Global Lens Reflections on life, the universe, and everything

A year in pictures – 2020

2020 started off strangely for me, and then it only grew more weird.

In January, I had surgery to swap out an old hip joint for a modern titanium one. That meant two or three months of rehab, and then I had plans to hit the road, starting with a trip to South Sudan. Beyond that, work beckoned from the Philippines, Indonesia, and other places.

That’s not my photo, though it is my body. With an aftermarket joint. Pretty slick.

As I recovered from the surgery, however, the world was overwhelmed by the coronavirus. Travel ground to a halt. Countries like South Sudan stopped admitting foreigners. Weeks of staying home became months of staying home. Fortunately for me, my home environment is filled with native plants and fascinating critters, so I started capturing images of the flora and fauna of my back yard.

Bee on broccoli.
An Oregon iris (Iris tenax) flowers amid Oregon grape (Mahonia nervosa).
A bug on Oregon sunshine (Eriophyllum lanatum).
Probably a cross orb weaver spider.
Oregon swallowtail butterfly (Papilio machaon oregonius).
Tomato.
A hover fly on a Douglas aster.
A Poplar click beetle (Ampedus apicatus) explores some Yarrow (Achillea millefolium).
Bee on red flowering currant (Ribes sanguineum).
Cabbage White Butterfly (Pieris rapae) on a Mock Orange flower (Philadelphus Lewisii).
A Pacific tree frog (Pseudacris regilla) on blueberry bush.
Lemon cucumbers.
Frog in pond.
A Goldenrod crab spider on oregano blossoms.
Red Columbine (Aquilegia formosa).
Blueberries. But you knew that.

And who couldn’t ignore the birds that graced us with their presence?

Cedar waxwing (Bombycilla cedrorum) eats fruit from an Indian plum (Oemleria cerasiformis)
Wood ducks (Aix sponsa) think about moving into my duck house.
An Anna’s hummingbird (Calypte anna) delights in Red flowering currant (Ribes sanguineum).
Ruby-crowned Kinglet (Regulus calendula).
A male Northern flicker woodpecker (Colaptes auratus).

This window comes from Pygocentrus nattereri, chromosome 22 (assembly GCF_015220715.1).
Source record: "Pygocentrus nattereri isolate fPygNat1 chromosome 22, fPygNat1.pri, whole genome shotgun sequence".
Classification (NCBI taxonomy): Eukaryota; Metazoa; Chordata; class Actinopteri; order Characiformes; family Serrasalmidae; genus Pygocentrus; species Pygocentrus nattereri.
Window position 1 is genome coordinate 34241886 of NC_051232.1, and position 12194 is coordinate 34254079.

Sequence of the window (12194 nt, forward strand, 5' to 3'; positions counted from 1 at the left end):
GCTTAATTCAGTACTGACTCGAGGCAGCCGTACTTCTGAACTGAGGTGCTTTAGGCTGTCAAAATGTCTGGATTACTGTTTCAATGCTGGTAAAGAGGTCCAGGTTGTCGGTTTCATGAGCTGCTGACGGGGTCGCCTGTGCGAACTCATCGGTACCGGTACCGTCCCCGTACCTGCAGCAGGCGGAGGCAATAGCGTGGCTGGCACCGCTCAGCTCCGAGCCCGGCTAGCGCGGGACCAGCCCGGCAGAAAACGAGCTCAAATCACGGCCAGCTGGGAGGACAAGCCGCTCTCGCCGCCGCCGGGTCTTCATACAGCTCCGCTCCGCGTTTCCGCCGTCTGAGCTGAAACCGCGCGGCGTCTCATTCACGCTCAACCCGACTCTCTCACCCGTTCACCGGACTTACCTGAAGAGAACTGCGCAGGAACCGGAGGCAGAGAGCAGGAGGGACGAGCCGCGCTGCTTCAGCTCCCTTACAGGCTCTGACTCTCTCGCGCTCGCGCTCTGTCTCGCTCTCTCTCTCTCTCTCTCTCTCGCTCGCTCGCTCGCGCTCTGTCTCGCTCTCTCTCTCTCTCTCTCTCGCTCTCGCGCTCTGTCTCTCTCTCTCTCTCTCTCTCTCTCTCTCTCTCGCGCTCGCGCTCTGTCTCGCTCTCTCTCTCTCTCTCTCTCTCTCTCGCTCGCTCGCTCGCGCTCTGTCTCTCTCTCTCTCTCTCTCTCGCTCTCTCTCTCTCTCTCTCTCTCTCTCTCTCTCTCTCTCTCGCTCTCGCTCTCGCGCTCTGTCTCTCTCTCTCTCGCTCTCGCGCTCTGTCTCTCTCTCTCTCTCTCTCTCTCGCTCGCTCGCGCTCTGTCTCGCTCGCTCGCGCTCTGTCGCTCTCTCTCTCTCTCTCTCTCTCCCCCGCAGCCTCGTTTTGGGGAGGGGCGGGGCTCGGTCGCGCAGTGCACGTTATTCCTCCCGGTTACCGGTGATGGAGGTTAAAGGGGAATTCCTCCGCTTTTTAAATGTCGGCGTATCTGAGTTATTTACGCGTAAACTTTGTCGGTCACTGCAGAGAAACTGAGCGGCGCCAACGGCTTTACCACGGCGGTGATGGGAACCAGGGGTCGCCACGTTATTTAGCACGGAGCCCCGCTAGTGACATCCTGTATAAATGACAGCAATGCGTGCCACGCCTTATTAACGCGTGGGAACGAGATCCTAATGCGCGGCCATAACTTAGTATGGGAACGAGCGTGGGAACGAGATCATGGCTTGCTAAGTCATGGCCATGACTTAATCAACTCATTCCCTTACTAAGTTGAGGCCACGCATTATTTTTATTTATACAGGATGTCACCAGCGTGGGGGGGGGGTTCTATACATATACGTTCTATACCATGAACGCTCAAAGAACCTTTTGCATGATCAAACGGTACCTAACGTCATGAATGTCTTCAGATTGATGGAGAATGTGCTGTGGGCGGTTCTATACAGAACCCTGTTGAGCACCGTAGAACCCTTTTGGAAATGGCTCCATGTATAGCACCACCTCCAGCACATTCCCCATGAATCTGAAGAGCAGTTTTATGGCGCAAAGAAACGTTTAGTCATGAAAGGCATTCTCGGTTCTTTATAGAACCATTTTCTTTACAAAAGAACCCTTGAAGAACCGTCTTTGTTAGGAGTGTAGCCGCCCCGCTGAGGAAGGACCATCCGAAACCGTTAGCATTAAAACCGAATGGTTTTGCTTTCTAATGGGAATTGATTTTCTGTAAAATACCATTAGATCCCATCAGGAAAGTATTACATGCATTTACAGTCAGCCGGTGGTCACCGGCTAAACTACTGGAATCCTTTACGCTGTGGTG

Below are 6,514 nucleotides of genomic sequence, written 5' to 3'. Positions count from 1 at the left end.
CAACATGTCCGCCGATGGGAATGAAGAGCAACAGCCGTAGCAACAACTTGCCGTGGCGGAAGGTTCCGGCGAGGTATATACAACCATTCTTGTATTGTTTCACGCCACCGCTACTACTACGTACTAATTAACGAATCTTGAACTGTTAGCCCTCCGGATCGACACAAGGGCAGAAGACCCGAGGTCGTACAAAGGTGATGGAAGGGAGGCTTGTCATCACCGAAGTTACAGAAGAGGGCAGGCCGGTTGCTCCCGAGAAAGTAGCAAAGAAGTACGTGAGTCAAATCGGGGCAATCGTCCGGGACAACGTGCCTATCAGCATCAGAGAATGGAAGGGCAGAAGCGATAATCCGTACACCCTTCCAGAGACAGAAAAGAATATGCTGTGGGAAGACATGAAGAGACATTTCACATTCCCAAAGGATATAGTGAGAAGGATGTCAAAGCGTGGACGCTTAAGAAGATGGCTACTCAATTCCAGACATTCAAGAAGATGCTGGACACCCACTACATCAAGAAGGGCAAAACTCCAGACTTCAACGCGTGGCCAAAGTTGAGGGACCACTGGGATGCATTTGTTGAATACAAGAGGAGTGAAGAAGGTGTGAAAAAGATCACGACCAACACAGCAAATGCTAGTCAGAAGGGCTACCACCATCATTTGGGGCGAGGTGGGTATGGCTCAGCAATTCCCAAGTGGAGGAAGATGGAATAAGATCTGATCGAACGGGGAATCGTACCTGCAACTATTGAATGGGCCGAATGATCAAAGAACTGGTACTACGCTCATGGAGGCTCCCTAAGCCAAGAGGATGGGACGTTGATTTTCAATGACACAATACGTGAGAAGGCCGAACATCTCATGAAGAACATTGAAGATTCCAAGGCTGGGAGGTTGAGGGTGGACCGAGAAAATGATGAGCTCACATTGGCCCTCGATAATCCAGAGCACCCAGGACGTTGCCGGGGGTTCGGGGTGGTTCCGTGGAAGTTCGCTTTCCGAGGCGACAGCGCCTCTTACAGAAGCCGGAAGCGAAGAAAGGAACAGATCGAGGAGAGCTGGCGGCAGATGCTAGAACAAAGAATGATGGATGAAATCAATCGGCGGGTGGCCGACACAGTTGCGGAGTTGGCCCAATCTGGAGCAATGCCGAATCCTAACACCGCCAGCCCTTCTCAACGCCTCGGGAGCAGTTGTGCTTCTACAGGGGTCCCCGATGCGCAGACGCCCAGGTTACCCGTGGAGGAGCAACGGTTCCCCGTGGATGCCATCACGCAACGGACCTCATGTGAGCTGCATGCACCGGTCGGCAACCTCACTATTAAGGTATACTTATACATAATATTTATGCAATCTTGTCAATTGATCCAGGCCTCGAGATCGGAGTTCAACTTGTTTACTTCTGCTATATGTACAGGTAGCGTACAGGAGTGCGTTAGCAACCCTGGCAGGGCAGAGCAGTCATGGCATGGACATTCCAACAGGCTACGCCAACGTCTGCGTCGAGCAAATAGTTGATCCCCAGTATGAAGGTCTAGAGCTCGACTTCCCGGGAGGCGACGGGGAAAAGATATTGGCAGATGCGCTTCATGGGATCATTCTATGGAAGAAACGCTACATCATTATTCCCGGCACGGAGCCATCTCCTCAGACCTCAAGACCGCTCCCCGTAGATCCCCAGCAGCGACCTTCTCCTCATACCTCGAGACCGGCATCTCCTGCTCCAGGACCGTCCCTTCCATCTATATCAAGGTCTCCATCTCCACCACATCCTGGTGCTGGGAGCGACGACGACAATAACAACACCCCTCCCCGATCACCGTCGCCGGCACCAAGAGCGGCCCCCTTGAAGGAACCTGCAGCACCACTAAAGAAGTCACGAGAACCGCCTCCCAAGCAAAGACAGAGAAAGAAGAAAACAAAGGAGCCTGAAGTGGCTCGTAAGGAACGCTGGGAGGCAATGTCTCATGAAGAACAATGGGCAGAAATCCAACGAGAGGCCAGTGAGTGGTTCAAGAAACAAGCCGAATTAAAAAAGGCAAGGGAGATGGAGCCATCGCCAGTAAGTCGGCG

A Wood duck (Aix sponsa).
A female Hairy woodpecker (Dryobates villosus).
A Townsend’s warbler (Setophaga townsendi).
A Spotted towhee (Pipilo maculatus).
An Oregon Duck. Of course.
A shy chickadee.
A Chestnut-backed chickadee (Poecile rufescens).
Feathers and egg shells from a Wood duck nest.
A Great horned owl (Bubo virginianus).

In pursuit of birds, I did venture away from home a few times, whether to the Delta Ponds along the Willamette River just east of my home, or to the Skagit and Nooksack Rivers in northern Washington.

A Barred owl (Strix varia) in the forest above Oakridge.
The rare two-headed Double-crested cormorant, Delta Ponds, Eugene.
A Water ouzel, or American dipper (Cinclus mexicanus), in Champion Creek, Umpqua National Forest, Oregon.
An American bittern (Botaurus lentiginosus) chows down on a garter snake (Thamnophis sirtalis) in the Malheur National Wildlife Refuge.
A Black oystercatcher (Haematopus bachmani) at Coquille Point, part of the Oregon Islands National Wildlife Refuge in Bandon.
A Killdeer (Charadrius vociferus) catches its supper, Fern Ridge Wildlife Area,
Angela, a Bald eagle, shows her new pedicure to two friends on the Nooksack River.
A Bald eagle gets ready to eat on the Nooksack River.
Bald eagle on the Skagit River.

At times I played around with that other button on my cameras that records video. Here’s a video guide for how to photograph owls, featuring a Great horned owl that spent its days in our back yard for a couple of weeks.

I did accept one assignment at midyear, recording video interviews with three US veterans of the Korea War. It was designed for use in August during commemorations of the 70th anniversary of the beginning of the war. It was released by the World Council of Churches in three separate videos, but here’s my cut of three edited portions of the interviews.